Senator Trent Lott said Wednesday that he would try to convince Russian lawmakers that American missile defense system, that is planned to be located in Poland and Czech Republic, poses no threat to their country and that concerns about the project were "a relic of Cold War thinking."
Lott and Senator Ben Nelson arrived at Russia's Federation Council, the upper house of parliament, for the start of two days of talks with officials about strategic and economic issues.
The discussions come a time when many analysts say relations between the two nations are at their lowest point since the Soviet era. On Tuesday, Russia tested a new multiple-warhead, intercontinental ballistic missile, and President Vladimir Putin warned that the planned U.S. missile shield for Europe would turn the region into a "powder keg."
U.S. President George W. Bush, Secretary of State Condoleezza Rice and Secretary of Defense Richard Gates have all tried to reassure the Russians that the missile system is aimed at preventing Iran from someday threatening Europe.
The Kremlin says the system threatens the strategic balance of forces in Europe by weakening Russia's ability to retaliate against an offensive strike.
"We are still convinced that the only target of that shield would be not the purely hypothetical threat that might come from Iran or some other remote state, but the only real target will be our country," Kremlin spokesman Dmitry Peskov told The Associated Press Tuesday.
Lott and Nelson said these concerns were unfounded.
"This is a relic of Cold War thinking," Lott told reporters. "This is about defensive capability, not about offensive strikes ... I thought we were over that."
Nelson said the defensive system was "aimed at any kind of attack coming from Iranian areas." The planned deployment of 10 interceptor missiles in Poland and a radar system in the Czech Republic could not prevent a large-scale missile attack from Russia, he said.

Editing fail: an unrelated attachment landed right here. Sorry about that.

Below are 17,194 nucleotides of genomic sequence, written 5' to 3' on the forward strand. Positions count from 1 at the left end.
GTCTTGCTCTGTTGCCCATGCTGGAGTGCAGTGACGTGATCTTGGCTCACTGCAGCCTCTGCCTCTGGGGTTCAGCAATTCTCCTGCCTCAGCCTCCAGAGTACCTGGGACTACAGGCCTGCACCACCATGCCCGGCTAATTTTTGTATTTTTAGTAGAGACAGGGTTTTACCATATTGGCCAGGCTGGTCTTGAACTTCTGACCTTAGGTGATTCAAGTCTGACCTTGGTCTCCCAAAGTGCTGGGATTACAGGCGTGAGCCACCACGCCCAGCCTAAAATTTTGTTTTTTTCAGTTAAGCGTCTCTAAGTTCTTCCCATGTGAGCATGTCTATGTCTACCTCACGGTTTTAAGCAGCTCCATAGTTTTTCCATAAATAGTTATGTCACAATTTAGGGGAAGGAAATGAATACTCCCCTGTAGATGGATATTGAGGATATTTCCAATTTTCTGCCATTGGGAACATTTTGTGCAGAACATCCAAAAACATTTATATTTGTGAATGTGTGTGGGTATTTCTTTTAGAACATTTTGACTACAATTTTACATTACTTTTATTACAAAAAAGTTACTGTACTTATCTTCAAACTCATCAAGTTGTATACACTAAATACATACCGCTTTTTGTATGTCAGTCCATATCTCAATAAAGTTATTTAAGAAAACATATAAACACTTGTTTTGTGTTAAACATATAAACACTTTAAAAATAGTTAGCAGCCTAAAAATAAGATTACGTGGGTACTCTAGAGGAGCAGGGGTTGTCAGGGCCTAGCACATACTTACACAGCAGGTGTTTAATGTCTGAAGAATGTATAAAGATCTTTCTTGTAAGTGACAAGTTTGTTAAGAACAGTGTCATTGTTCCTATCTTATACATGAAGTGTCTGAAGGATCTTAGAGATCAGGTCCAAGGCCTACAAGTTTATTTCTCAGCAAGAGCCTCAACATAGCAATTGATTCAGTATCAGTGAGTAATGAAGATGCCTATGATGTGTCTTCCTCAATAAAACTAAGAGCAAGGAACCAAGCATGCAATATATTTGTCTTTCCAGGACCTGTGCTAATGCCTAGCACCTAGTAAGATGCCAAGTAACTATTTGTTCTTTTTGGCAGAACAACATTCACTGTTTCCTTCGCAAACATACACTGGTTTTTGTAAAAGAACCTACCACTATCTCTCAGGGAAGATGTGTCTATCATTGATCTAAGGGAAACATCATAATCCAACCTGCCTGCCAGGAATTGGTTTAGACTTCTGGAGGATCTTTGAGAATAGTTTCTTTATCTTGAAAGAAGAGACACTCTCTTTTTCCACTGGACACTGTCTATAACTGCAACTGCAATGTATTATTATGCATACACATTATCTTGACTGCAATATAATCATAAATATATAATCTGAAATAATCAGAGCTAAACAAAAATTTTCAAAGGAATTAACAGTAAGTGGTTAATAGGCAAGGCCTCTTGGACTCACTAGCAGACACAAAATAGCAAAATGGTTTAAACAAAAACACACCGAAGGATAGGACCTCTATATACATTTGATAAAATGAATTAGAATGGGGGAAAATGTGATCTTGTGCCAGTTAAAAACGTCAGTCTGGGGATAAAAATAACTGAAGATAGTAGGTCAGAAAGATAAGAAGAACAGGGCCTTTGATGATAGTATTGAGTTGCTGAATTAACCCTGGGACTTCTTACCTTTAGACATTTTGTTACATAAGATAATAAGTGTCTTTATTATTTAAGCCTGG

Mikhail Margelov, chairman of the Federation Council's foreign affairs committee, said Russia seeks assurances that the U.S. is not planning hostile military moves.
"We consider any American missile and any American radar in Europe as a kind of remnant of the Cold War, because many of us do have that Cold War-style mentality," Margelov said. "Many people are scared about American military activity in Europe, especially on Russian borders."
Lott, the ranking minority Republican on the Senate's foreign relations committee, cited several areas where Moscow and Washington still work closely together, despite tensions, including in the fight against international terrorist groups and efforts to stop nuclear proliferation.
Lott and Nelson said they also planned to discuss energy and economic issues.
"The growing economy of Russia which will lift the people up to higher living standards. that's in Russia's best interest, and in America's best interest," Lott said.
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